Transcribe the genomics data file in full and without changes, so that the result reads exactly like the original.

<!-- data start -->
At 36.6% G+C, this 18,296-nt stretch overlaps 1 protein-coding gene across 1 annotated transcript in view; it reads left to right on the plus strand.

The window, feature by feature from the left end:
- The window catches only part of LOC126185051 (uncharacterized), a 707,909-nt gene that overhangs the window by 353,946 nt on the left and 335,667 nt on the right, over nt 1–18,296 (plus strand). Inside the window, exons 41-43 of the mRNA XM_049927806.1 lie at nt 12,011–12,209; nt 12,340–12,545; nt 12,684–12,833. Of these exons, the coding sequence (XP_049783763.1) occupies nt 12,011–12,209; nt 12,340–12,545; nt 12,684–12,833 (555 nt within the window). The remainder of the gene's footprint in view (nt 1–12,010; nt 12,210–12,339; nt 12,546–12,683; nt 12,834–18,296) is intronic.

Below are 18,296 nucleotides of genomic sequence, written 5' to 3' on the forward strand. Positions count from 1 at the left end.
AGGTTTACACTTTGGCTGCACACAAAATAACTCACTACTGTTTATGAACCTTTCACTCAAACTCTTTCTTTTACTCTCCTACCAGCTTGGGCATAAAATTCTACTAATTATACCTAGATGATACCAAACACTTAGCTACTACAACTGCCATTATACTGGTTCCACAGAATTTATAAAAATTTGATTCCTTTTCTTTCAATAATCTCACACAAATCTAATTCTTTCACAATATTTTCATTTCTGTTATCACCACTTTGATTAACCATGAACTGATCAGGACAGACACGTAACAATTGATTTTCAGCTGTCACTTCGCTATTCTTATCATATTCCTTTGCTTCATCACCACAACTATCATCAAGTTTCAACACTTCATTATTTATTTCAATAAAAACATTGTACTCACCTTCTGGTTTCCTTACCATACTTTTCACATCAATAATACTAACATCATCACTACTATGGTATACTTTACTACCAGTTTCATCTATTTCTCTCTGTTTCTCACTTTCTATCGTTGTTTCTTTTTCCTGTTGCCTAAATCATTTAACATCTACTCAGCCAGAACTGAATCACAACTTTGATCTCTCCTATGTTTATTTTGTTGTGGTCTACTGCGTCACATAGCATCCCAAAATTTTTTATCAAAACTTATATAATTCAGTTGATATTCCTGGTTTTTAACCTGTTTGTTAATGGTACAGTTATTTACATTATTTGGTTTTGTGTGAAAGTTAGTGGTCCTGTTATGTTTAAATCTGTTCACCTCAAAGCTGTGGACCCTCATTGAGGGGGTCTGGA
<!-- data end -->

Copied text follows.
At 36.6% G+C, this 18,296-nt stretch overlaps 1 protein-coding gene across 1 annotated transcript in view; it reads left to right on the plus strand.

The window, feature by feature from the left end:
- The window catches only part of LOC126185051 (uncharacterized), a 707,909-nt gene that overhangs the window by 353,946 nt on the left and 335,667 nt on the right, over nt 1–18,296 (plus strand). Inside the window, exons 41-43 of the mRNA XM_049927806.1 lie at nt 12,011–12,209; nt 12,340–12,545; nt 12,684–12,833. Of these exons, the coding sequence (XP_049783763.1) occupies nt 12,011–12,209; nt 12,340–12,545; nt 12,684–12,833 (555 nt within the window). The remainder of the gene's footprint in view (nt 1–12,010; nt 12,210–12,339; nt 12,546–12,683; nt 12,834–18,296) is intronic.

Below are 18,296 nucleotides of genomic sequence, written 5' to 3' on the forward strand. Positions count from 1 at the left end.
AGGTTTACACTTTGGCTGCACACAAAATAACTCACTACTGTTTATGAACCTTTCACTCAAACTCTTTCTTTTACTCTCCTACCAGCTTGGGCATAAAATTCTACTAATTATACCTAGATGATACCAAACACTTAGCTACTACAACTGCCATTATACTGGTTCCACAGAATTTATAAAAATTTGATTCCTTTTCTTTCAATAATCTCACACAAATCTAATTCTTTCACAATATTTTCATTTCTGTTATCACCACTTTGATTAACCATGAACTGATCAGGACAGACACGTAACAATTGATTTTCAGCTGTCACTTCGCTATTCTTATCATATTCCTTTGCTTCATCACCACAACTATCATCAAGTTTCAACACTTCATTATTTATTTCAATAAAAACATTGTACTCACCTTCTGGTTTCCTTACCATACTTTTCACATCAATAATACTAACATCATCACTACTATGGTATACTTTACTACCAGTTTCATCTATTTCTCTCTGTTTCTCACTTTCTATCGTTGTTTCTTTTTCCTGTTGCCTAAATCATTTAACATCTACTCAGCCAGAACTGAATCACAACTTTGATCTCTCCTATGTTTATTTTGTTGTGGTCTACTGCGTCACATAGCATCCCAAAATTTTTTATCAAAACTTATATAATTCAGTTGATATTCCTGGTTTTTAACCTGTTTGTTAATGGTACAGTTATTTACATTATTTGGTTTTGTGTGAAAGTTAGTGGTCCTGTTATGTTTAAATCTGTTCACCTCAAAGCTGTGGACCCTCATTGAGGGGGTCTGGA